Being and Nothingness: Trauma, loss and alienation in Tsitsi Dangarembga’s The Book of Not
AbstractIn this article, I reveal how Dangarembga’s narrative echoes Fanon’s “black skin, white masks” psy-chology. The protagonist’s internalisation of a Eurocentric view of her race and culture culminates in a profound belief in her own inferiority and that of her people. I use Laing and Fanon’s psychoanalytic theories to portray the protagonist’s struggle with her sense of identity and ontological security. I argue that the subsequent fractured sense of self she experiences affects her to such an extent that shame, guilt and self-negation dominate her mental make-up. What emerges is that the destabilising effect of the trauma of blackness results in a nullification of subjectivity - a total sense of not-being - that causes the protagonist to plummet into the depths of depression.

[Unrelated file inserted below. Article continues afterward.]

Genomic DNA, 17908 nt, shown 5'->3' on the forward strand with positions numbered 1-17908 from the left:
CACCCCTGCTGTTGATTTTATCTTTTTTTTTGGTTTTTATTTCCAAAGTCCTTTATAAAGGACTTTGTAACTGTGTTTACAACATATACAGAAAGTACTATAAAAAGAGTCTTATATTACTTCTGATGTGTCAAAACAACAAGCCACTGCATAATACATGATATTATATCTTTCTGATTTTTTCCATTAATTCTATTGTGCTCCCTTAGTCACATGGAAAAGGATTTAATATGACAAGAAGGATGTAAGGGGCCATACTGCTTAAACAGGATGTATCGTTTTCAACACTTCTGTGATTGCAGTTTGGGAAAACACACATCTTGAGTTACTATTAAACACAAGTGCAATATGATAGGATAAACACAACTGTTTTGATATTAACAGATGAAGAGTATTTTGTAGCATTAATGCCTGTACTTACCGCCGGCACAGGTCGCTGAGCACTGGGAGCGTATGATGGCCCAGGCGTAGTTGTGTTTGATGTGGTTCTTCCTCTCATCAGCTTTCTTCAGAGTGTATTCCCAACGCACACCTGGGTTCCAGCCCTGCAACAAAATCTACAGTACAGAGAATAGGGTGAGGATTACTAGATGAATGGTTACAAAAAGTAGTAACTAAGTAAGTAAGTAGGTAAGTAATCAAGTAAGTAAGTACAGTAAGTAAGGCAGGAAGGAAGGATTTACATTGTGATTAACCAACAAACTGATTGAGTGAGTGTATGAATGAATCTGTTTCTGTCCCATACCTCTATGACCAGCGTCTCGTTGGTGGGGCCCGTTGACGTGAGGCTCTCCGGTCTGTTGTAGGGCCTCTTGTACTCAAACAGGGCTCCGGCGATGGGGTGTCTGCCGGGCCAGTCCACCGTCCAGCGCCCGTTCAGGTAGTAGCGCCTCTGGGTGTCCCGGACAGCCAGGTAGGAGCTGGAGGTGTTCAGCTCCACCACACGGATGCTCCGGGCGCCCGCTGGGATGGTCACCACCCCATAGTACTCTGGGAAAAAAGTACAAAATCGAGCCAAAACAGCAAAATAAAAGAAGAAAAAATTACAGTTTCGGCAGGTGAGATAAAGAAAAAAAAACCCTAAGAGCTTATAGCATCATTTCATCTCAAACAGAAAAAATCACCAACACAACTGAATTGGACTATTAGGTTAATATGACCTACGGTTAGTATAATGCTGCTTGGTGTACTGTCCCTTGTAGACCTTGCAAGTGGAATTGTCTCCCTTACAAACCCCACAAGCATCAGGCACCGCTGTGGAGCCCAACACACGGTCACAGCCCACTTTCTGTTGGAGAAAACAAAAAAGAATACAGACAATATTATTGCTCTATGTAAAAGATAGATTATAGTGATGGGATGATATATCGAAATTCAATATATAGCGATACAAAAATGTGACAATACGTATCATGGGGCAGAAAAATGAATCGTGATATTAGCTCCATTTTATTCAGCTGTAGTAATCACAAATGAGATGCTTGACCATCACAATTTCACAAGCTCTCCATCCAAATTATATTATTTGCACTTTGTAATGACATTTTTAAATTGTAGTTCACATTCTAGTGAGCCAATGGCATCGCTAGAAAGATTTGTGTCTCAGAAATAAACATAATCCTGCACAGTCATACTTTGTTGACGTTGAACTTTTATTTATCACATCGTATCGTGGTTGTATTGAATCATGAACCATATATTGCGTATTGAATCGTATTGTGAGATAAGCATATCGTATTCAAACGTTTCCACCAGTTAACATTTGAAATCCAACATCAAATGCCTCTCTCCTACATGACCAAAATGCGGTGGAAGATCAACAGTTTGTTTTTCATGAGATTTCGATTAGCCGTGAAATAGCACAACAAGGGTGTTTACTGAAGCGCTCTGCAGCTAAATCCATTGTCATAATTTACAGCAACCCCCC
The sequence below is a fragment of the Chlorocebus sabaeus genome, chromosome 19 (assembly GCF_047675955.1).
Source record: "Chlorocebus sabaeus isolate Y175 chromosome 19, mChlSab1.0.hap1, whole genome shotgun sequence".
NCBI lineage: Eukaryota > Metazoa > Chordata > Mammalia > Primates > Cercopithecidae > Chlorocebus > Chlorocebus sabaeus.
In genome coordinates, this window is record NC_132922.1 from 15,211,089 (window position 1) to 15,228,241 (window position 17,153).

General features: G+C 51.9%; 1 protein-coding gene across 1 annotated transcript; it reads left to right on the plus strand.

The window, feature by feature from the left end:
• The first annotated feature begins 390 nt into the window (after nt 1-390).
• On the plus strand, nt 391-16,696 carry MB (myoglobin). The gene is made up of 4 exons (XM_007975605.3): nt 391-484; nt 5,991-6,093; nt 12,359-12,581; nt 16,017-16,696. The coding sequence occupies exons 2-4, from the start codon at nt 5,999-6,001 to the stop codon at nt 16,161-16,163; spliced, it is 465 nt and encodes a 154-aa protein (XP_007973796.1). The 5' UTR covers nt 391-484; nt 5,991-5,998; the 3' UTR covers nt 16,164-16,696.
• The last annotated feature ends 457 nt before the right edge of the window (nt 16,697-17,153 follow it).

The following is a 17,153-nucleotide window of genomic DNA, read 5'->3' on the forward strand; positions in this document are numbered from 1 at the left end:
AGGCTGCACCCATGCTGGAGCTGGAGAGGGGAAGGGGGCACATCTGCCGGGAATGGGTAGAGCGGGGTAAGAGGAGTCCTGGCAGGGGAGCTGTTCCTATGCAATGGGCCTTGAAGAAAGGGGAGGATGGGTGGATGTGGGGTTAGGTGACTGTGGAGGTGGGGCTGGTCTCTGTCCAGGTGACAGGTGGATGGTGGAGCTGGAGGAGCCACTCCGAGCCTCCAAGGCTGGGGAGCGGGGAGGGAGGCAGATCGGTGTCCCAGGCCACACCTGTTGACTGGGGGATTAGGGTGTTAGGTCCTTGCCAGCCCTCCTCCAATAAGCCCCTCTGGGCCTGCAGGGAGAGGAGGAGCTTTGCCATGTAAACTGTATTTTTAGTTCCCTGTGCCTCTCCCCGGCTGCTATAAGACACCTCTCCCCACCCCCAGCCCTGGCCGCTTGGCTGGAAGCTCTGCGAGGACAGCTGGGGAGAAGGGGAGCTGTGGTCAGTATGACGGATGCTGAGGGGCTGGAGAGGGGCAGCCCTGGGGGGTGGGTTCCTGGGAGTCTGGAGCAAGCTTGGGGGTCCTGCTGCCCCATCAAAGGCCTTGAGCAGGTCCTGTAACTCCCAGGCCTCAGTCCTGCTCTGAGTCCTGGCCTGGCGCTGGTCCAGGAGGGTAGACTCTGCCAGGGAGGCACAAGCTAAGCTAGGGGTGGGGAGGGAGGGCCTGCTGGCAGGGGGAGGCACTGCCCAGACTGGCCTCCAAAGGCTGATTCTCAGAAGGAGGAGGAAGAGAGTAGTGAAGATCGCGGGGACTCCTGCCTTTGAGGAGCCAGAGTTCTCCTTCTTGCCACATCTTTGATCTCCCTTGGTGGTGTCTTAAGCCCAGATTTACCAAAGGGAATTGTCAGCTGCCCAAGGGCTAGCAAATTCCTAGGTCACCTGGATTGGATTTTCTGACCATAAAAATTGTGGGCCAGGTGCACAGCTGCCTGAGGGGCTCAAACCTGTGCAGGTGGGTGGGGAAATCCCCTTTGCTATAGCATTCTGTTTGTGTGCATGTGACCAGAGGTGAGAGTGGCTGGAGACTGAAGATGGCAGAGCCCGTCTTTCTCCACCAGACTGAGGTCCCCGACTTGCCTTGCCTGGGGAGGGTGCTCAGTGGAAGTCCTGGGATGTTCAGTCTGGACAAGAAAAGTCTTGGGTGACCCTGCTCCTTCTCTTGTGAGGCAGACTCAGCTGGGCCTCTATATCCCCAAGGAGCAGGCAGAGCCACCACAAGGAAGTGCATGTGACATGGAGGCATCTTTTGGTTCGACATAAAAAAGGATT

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How to Cite
Chigwedere, Y. (2016). Being and Nothingness: Trauma, loss and alienation in Tsitsi Dangarembga’s The Book of Not. Journal for Studies in Humanities and Social Sciences, 169–183. Retrieved from http://journals.unam.edu.na/index.php/JSHSS/article/view/1045